As Season 1 – the season that earned the first of four consecutive Emmy awards – of Mad Men closes, we see Don Draper sitting on the landing of the stairway in his Westchester County home, wondering where things are headed. At this point, we know that Draper has a complicated, difficult past which he has been trying to put behind him but with only limited success. The mystery hinted at in the third episode when his own co-worker noted that nobody knows much of his past, have started to crack open, yet when I finished with the first season, Don’s mystery is far less interesting than the show’s portrayal of the challenges for women and feminism in the 1960s.
As everyone knows by this point, AMC’s flagship series covers the exploits and goings-on at Sterling and Cooper, an advertising agency trying to compete in the very competitive environs of Madison Avenue. Draper (Jon Hamm) is the creative head. The agency of course, is the sort of boys club that seems entirely typical of a not-particularly-reformed-yet era. The women in the secretarial pool are doing the archetypal secretarial things such as takings calls telling people “Mr. Campbell, call on line 2” and whatever – but also are looked at by the account executives as frankly no more than skirts. We know during this era, feminism and civil rights will start to rise – but we’re not there yet – and so what is left is this paradigm. The show is particularly stark and hurtful in the things that some of the guys say – when critics accuse the show of misogyny, I can’t say I do not understand the criticism – but it so clearly sees the pickle the ladies are in. Against this backdrop the show gives us three examples of women relating to this world – one who exploits the system, one who is trying to transcend the system, and one who is being crushed by it.
In some ways, while Hamm and Draper get the plaudits – Elisabeth Moss as Peggy Olson is the real hero of the first season, her story is certainly the one that evolves the most. She starts the season as the new addition to secretarial pool and Don Draper’s secretary. She is trying to get ahead, and to really make the most of herself – not just (if at all) trying to get her MRS degree. She is shown the ropes by Joan Harris the buxom (only because I can’t think of a more emphatic word, her dresses are straining to hang on to her) head secretary. Joan seems awfully sophisticated, living in the city, tagging the partner, and oscillating her hips in a way that seems more or less entirely intentional. I am not sure if the liberated female has appeared at her doorstep – indeed her obliviousness to her roommate is a clue – but she is clearly operating within this male dominated system. Her eyes are wide open, but her reality is a very catch-my-man-ish one. Her advice to Peggy is almost entirely in the vein of looks and knowing her place – it would be kind of offensive in 2011, but in 1960 it is merely good pragmatism.
For Peggy, it takes a while. Her attempts at trying to be a skirt earlier, but then her revelation that she could really be something on par with the account exec assholes who say things about her and her fellow secretaries behind their backs is one of the triumphs of the show. She has to fight so hard, but when she has her victory at work it is one of the nicest moments of the season. Of course as we leave the season, she has some tough decisions ahead of her, as her choice of career vs domestic is put in stark relief.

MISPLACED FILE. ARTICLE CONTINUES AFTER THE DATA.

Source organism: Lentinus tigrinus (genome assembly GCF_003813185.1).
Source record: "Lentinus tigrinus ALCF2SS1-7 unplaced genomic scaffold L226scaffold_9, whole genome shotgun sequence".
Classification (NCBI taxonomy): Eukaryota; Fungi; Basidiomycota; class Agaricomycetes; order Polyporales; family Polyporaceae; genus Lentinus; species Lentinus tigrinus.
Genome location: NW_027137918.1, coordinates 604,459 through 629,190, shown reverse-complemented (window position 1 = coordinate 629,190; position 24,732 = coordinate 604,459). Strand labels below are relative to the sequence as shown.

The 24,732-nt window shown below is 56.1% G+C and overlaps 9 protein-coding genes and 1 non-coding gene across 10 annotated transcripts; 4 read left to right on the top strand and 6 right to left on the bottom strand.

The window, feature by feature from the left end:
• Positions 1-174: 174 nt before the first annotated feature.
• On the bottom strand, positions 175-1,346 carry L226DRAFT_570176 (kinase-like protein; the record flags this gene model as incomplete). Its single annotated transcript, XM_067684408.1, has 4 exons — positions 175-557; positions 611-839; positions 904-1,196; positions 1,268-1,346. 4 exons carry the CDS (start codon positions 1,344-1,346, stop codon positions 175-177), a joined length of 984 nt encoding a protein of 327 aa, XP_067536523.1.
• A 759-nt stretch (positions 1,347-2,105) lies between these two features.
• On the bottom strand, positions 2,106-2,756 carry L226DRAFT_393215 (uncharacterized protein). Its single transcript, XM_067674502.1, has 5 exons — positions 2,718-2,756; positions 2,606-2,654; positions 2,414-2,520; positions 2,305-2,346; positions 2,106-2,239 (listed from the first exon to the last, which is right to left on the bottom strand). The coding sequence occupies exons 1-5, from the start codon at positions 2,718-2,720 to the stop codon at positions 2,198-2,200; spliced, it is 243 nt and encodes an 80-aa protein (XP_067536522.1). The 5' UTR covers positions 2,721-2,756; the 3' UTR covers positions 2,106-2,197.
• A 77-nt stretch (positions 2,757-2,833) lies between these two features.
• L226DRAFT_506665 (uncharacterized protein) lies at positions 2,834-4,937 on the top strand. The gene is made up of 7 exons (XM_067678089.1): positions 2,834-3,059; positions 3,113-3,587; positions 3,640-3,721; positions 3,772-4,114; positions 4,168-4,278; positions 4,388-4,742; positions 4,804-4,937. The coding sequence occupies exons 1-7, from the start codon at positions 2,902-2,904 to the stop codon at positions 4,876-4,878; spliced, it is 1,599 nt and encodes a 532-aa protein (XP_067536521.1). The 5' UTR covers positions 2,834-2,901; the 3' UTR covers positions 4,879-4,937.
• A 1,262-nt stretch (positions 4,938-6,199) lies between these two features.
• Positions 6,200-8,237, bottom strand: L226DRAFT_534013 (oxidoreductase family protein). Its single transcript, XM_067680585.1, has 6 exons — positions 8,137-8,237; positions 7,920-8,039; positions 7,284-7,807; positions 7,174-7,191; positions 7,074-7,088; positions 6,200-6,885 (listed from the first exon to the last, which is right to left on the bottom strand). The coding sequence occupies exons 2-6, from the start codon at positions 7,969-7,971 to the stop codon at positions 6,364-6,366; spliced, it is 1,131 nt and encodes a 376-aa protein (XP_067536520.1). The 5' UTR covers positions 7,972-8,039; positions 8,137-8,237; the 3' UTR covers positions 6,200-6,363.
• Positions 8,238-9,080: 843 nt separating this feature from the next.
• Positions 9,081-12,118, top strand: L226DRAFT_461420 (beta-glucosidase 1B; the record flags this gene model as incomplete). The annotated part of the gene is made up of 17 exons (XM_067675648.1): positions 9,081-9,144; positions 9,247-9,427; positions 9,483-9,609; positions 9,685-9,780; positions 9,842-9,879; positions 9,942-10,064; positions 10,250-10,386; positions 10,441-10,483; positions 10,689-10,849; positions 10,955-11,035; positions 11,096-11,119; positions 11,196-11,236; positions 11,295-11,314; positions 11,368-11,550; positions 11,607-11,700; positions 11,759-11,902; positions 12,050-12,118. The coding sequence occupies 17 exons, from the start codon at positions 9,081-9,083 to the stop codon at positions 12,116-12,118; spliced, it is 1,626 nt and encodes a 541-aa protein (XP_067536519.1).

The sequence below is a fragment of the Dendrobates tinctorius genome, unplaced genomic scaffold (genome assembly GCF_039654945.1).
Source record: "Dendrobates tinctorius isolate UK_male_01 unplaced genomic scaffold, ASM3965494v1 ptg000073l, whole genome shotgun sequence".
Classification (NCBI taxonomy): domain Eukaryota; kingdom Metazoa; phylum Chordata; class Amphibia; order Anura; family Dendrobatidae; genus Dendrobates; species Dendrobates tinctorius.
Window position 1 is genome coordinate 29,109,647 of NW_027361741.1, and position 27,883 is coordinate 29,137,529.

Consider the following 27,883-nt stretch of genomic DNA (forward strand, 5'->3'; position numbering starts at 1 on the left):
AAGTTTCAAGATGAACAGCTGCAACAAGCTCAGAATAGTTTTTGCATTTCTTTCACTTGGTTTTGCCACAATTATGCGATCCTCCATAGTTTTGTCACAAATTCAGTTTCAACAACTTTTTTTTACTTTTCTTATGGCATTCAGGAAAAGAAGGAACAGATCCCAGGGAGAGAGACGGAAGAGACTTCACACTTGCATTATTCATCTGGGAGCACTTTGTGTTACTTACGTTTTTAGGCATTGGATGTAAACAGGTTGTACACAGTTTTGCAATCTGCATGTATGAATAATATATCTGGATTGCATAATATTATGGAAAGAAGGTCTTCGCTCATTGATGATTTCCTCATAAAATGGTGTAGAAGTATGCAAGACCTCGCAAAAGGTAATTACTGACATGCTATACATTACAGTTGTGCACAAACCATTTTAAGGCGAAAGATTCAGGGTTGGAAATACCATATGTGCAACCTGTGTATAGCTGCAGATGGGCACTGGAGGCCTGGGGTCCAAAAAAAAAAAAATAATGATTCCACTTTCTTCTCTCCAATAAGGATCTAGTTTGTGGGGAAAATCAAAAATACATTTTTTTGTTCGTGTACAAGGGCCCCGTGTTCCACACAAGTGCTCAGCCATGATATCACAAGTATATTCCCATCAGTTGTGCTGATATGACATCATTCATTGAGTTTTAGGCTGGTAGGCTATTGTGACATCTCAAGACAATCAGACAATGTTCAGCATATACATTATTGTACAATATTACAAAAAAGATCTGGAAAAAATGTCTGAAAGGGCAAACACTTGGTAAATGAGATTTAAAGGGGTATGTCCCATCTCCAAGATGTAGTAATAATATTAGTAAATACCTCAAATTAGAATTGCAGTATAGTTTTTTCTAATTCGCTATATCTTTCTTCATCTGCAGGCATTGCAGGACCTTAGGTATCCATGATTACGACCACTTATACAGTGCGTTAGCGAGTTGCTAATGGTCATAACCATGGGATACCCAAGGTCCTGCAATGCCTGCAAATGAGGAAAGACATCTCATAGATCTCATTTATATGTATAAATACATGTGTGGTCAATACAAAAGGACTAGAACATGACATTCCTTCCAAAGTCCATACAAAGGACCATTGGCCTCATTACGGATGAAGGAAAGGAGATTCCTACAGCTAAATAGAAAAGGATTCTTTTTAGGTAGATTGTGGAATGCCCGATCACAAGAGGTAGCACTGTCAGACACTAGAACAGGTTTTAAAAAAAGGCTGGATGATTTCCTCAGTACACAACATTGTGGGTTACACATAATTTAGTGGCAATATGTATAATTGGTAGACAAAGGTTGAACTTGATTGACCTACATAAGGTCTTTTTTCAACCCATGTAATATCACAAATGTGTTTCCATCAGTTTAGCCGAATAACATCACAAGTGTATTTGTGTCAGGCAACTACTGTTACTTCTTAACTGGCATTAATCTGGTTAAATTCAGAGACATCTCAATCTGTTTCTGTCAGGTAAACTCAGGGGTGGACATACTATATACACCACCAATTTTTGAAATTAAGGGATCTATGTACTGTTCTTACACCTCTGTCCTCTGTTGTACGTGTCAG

Betty Draper, Don’s wife, has made the housewife choice. She is trying to fit into the 1960s model of a good wife, making roasts, taking care of the children, and giving up her share of the meat when the partner at her husband’s firm decides to invite himself over for dinner. But she is not comfortable – we see this with tremors in her hands and with sudden odd releases of tension, such as her reaction to a threat to her dog from a neighbor. January Jones’ work here is either brilliant invisible or incompetent – but she shows a wooden woman, or a woman who has been taught to not have feelings other than standing by her man.
The theme of the women go even further – as the differentiation in the male characters is very much in terms of how women serve in their lives. We know most of the account executives are boorish, but Don Draper some how is not. He is not without guilt, especially a couple of really grievous missteps, but he does hear Peggy’s ability to do things, and resists her overtures to be a good secretary. Pete Campbell, a jealous account exec, is boorish, but the boorishness that comes from the frustration at being too nice a guy to be the asshole that he wants to be (if you know what I mean – it is more obvious if you watch the program). The show covers all of this territory deftly – within the context of the 1960s patriarchal world and spectacular art direction that really makes it seem like the 1960s. (I am reminded in this respect as Far from Heaven) Overall – definitely enough here to dive in to season 2.